Innovation Engineering College: What did I learn?
More than I thought possible.
If you’ve been following us on LinkedIn or Twitter, you know that inVision Edge was the proud host of the very first Canadian Innovation Engineering College held here in Winnipeg, MB at the end of October. I was fortunate enough to attend as a student, on a mission to get my Innovation Engineering Blue Belt. Doug Hall, the founder of Innovation Engineering asks participants a question each day: “What did you learn?” My answer has as much to do with how I learn as it does with what I learned.
inVision Partner Wendy Ferris, herself an Innovation Engineering Black Belt, cautioned me about the learning process in College beforehand: “Embrace the X,” she said. “You’ll have to forget about perfection, about getting it right the first time. Focus on learning.” Hmmmm… she must know me well. I like to get things right – the first time. I’m not a perfectionist, but I do get satisfaction from a job well done.
The last time I was in an intense educational environment, I was a university student. When I think back to those days, there was a lot of memorization involved. There had to be: the prof was looking for the “right” answer during the grading process; my logic, reasoning, and assumptions simply had no place in my exam answer. At the end of the day, what was really being tested? For someone whose memory isn’t the strongest, I often felt that my grades were based on the strength of my memory instead of my understanding of the material.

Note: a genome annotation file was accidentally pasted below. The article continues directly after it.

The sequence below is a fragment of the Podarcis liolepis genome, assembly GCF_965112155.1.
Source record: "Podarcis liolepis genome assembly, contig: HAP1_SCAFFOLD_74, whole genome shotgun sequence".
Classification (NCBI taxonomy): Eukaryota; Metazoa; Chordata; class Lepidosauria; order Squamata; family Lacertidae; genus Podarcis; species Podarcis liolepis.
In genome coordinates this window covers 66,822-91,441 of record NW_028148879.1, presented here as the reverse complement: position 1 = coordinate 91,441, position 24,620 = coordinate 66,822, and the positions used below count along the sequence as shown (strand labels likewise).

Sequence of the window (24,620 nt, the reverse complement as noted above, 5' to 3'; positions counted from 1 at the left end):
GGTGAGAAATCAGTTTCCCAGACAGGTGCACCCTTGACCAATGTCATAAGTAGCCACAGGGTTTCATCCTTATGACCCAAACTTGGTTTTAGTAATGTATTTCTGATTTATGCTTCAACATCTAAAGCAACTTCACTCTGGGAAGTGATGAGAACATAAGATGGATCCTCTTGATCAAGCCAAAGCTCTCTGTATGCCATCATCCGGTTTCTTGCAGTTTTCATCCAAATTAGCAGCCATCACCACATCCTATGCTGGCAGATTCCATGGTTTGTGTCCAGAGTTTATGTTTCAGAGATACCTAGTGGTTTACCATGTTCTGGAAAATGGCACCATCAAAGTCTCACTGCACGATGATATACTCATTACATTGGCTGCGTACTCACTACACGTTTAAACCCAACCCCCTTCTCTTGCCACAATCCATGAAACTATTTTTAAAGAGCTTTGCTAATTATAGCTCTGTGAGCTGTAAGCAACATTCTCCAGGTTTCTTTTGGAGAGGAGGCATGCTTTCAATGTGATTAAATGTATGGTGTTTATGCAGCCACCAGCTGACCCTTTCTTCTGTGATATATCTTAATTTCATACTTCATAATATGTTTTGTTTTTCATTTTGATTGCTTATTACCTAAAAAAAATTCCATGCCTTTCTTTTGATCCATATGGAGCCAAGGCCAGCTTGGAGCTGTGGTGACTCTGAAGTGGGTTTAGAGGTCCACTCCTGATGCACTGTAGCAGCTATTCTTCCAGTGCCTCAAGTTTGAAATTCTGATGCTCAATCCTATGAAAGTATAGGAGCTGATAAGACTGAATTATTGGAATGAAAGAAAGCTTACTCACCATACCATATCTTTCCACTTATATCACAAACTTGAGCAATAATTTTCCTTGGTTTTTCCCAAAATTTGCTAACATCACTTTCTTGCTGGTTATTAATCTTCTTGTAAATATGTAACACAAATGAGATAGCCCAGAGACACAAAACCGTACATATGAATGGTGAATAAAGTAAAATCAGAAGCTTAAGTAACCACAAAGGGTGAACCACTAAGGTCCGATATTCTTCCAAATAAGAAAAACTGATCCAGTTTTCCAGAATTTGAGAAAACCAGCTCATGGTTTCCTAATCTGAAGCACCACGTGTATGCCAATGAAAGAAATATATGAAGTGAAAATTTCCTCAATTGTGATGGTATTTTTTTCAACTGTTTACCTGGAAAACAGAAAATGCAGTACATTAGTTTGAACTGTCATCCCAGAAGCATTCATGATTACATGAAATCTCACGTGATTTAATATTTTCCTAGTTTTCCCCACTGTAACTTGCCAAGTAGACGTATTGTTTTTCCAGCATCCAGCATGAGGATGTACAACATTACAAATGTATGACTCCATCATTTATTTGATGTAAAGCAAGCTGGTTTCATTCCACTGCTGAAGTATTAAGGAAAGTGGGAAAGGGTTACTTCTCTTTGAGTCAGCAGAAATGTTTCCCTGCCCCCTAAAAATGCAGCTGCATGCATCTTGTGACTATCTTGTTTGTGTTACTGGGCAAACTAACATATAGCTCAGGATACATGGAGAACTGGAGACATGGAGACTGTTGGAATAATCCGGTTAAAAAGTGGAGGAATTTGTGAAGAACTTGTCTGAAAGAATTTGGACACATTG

On the other hand, Innovation Engineering College is focused on learning and collaboration. Multiple assignments each day (usually under strict time constraints and working with a group) help participants to apply their learnings immediately. The assignments are graded quickly, with feedback received within a couple of hours of submitting the assignment. An “X” on the assignment with the words “Needs more work” appeared on the first several assignments my group submitted. I was startled and frustrated: these were the first assignments, the “easy” ones. If I couldn’t succeed with these, what would the rest of my week look like?
As the week went on, there were more Xs (and some checkmarks too!). The Xs came with feedback — comments designed to make me evaluate my answer and formulate a new response to submit. And submit I did — sometimes it takes a few tries to get the answer right. But with the Cycles to Mastery approach, that’s OK. Submitting and re-submitting assignments (multiple times) is encouraged and expected – all in the name of getting smarter, learning, and eventually mastering the material.
So, what did I learn? That it’s OK not to get it right the first time. In fact, it’s actually better not to get it right the first time. When my assignments come back for re-work, I view it as an opportunity to learn and improve. Instead of trying to memorize the material, this is a chance for me to actually LEARN and UNDERSTAND the material. My Innovation Engineering Blue Belt is within reach — I just have to get a few Xs out of the way first.